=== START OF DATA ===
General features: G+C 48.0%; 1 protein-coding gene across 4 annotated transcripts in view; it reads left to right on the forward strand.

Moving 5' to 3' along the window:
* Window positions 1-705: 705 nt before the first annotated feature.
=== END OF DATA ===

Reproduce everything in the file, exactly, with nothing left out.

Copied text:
General features: G+C 48.0%; 1 protein-coding gene across 4 annotated transcripts in view; it reads left to right on the forward strand.

Moving 5' to 3' along the window:
* Window positions 1-705: 705 nt before the first annotated feature.